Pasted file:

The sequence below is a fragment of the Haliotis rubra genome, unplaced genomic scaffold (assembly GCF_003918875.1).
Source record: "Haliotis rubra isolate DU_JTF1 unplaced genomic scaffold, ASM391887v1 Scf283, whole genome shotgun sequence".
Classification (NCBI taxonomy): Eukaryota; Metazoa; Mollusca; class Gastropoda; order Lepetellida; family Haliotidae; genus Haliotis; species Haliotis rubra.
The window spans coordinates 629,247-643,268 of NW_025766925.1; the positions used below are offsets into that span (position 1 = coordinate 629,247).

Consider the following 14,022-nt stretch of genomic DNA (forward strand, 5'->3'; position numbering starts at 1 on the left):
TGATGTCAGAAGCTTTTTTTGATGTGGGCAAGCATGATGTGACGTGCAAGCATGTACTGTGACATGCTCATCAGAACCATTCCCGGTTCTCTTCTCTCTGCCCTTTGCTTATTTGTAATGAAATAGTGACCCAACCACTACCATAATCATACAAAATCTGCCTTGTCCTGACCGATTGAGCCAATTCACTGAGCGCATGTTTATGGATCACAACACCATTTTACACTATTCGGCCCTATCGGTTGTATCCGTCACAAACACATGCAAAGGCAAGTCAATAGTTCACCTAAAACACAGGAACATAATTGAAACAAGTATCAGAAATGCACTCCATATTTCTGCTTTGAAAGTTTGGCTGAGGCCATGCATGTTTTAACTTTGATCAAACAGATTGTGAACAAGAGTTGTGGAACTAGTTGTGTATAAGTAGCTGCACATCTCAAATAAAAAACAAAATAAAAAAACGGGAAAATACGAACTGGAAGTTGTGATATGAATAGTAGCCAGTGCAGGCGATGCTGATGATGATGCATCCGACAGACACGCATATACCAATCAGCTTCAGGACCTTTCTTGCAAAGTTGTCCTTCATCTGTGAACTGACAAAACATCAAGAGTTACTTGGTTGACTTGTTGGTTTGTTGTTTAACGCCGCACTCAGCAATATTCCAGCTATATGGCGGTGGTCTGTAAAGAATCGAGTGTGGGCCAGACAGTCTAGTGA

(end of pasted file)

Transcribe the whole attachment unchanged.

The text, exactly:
The sequence below is a fragment of the Haliotis rubra genome, unplaced genomic scaffold (assembly GCF_003918875.1).
Source record: "Haliotis rubra isolate DU_JTF1 unplaced genomic scaffold, ASM391887v1 Scf283, whole genome shotgun sequence".
Classification (NCBI taxonomy): Eukaryota; Metazoa; Mollusca; class Gastropoda; order Lepetellida; family Haliotidae; genus Haliotis; species Haliotis rubra.
The window spans coordinates 629,247-643,268 of NW_025766925.1; the positions used below are offsets into that span (position 1 = coordinate 629,247).

Consider the following 14,022-nt stretch of genomic DNA (forward strand, 5'->3'; position numbering starts at 1 on the left):
TGATGTCAGAAGCTTTTTTTGATGTGGGCAAGCATGATGTGACGTGCAAGCATGTACTGTGACATGCTCATCAGAACCATTCCCGGTTCTCTTCTCTCTGCCCTTTGCTTATTTGTAATGAAATAGTGACCCAACCACTACCATAATCATACAAAATCTGCCTTGTCCTGACCGATTGAGCCAATTCACTGAGCGCATGTTTATGGATCACAACACCATTTTACACTATTCGGCCCTATCGGTTGTATCCGTCACAAACACATGCAAAGGCAAGTCAATAGTTCACCTAAAACACAGGAACATAATTGAAACAAGTATCAGAAATGCACTCCATATTTCTGCTTTGAAAGTTTGGCTGAGGCCATGCATGTTTTAACTTTGATCAAACAGATTGTGAACAAGAGTTGTGGAACTAGTTGTGTATAAGTAGCTGCACATCTCAAATAAAAAACAAAATAAAAAAACGGGAAAATACGAACTGGAAGTTGTGATATGAATAGTAGCCAGTGCAGGCGATGCTGATGATGATGCATCCGACAGACACGCATATACCAATCAGCTTCAGGACCTTTCTTGCAAAGTTGTCCTTCATCTGTGAACTGACAAAACATCAAGAGTTACTTGGTTGACTTGTTGGTTTGTTGTTTAACGCCGCACTCAGCAATATTCCAGCTATATGGCGGTGGTCTGTAAAGAATCGAGTGTGGGCCAGACAGTCTAGTGA